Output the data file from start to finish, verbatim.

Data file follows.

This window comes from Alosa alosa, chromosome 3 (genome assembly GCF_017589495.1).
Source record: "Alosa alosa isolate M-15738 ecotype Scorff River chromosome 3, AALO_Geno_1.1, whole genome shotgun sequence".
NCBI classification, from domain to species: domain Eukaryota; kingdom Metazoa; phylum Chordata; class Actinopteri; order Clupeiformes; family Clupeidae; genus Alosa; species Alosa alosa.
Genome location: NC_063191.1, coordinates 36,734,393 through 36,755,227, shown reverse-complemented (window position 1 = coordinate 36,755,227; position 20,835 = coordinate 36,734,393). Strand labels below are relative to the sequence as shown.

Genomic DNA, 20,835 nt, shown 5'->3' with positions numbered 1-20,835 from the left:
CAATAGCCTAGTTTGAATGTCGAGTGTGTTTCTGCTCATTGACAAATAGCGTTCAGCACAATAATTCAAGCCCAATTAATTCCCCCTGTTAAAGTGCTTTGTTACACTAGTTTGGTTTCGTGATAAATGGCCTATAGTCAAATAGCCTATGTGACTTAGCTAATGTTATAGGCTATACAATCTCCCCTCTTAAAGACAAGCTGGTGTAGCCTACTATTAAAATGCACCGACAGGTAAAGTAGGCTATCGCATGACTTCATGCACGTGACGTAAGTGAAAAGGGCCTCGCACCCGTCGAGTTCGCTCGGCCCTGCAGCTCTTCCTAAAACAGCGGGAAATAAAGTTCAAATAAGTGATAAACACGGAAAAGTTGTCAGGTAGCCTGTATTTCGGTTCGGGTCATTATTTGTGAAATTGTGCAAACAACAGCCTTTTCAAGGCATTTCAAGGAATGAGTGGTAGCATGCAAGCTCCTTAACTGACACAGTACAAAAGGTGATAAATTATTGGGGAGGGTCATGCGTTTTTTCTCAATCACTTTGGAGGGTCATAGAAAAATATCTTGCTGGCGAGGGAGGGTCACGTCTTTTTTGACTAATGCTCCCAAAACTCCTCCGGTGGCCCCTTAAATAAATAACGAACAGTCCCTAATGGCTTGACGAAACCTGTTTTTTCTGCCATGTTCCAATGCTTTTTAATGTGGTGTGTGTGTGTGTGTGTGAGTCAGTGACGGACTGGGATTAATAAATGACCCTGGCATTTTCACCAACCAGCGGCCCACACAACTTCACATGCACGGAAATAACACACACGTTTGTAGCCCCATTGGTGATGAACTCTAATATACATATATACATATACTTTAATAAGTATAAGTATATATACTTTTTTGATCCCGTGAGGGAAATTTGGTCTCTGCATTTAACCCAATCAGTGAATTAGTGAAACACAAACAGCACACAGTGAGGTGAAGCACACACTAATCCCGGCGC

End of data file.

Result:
This window comes from Alosa alosa, chromosome 3 (genome assembly GCF_017589495.1).
Source record: "Alosa alosa isolate M-15738 ecotype Scorff River chromosome 3, AALO_Geno_1.1, whole genome shotgun sequence".
NCBI classification, from domain to species: domain Eukaryota; kingdom Metazoa; phylum Chordata; class Actinopteri; order Clupeiformes; family Clupeidae; genus Alosa; species Alosa alosa.
Genome location: NC_063191.1, coordinates 36,734,393 through 36,755,227, shown reverse-complemented (window position 1 = coordinate 36,755,227; position 20,835 = coordinate 36,734,393). Strand labels below are relative to the sequence as shown.

Genomic DNA, 20,835 nt, shown 5'->3' with positions numbered 1-20,835 from the left:
CAATAGCCTAGTTTGAATGTCGAGTGTGTTTCTGCTCATTGACAAATAGCGTTCAGCACAATAATTCAAGCCCAATTAATTCCCCCTGTTAAAGTGCTTTGTTACACTAGTTTGGTTTCGTGATAAATGGCCTATAGTCAAATAGCCTATGTGACTTAGCTAATGTTATAGGCTATACAATCTCCCCTCTTAAAGACAAGCTGGTGTAGCCTACTATTAAAATGCACCGACAGGTAAAGTAGGCTATCGCATGACTTCATGCACGTGACGTAAGTGAAAAGGGCCTCGCACCCGTCGAGTTCGCTCGGCCCTGCAGCTCTTCCTAAAACAGCGGGAAATAAAGTTCAAATAAGTGATAAACACGGAAAAGTTGTCAGGTAGCCTGTATTTCGGTTCGGGTCATTATTTGTGAAATTGTGCAAACAACAGCCTTTTCAAGGCATTTCAAGGAATGAGTGGTAGCATGCAAGCTCCTTAACTGACACAGTACAAAAGGTGATAAATTATTGGGGAGGGTCATGCGTTTTTTCTCAATCACTTTGGAGGGTCATAGAAAAATATCTTGCTGGCGAGGGAGGGTCACGTCTTTTTTGACTAATGCTCCCAAAACTCCTCCGGTGGCCCCTTAAATAAATAACGAACAGTCCCTAATGGCTTGACGAAACCTGTTTTTTCTGCCATGTTCCAATGCTTTTTAATGTGGTGTGTGTGTGTGTGTGTGAGTCAGTGACGGACTGGGATTAATAAATGACCCTGGCATTTTCACCAACCAGCGGCCCACACAACTTCACATGCACGGAAATAACACACACGTTTGTAGCCCCATTGGTGATGAACTCTAATATACATATATACATATACTTTAATAAGTATAAGTATATATACTTTTTTGATCCCGTGAGGGAAATTTGGTCTCTGCATTTAACCCAATCAGTGAATTAGTGAAACACAAACAGCACACAGTGAGGTGAAGCACACACTAATCCCGGCGC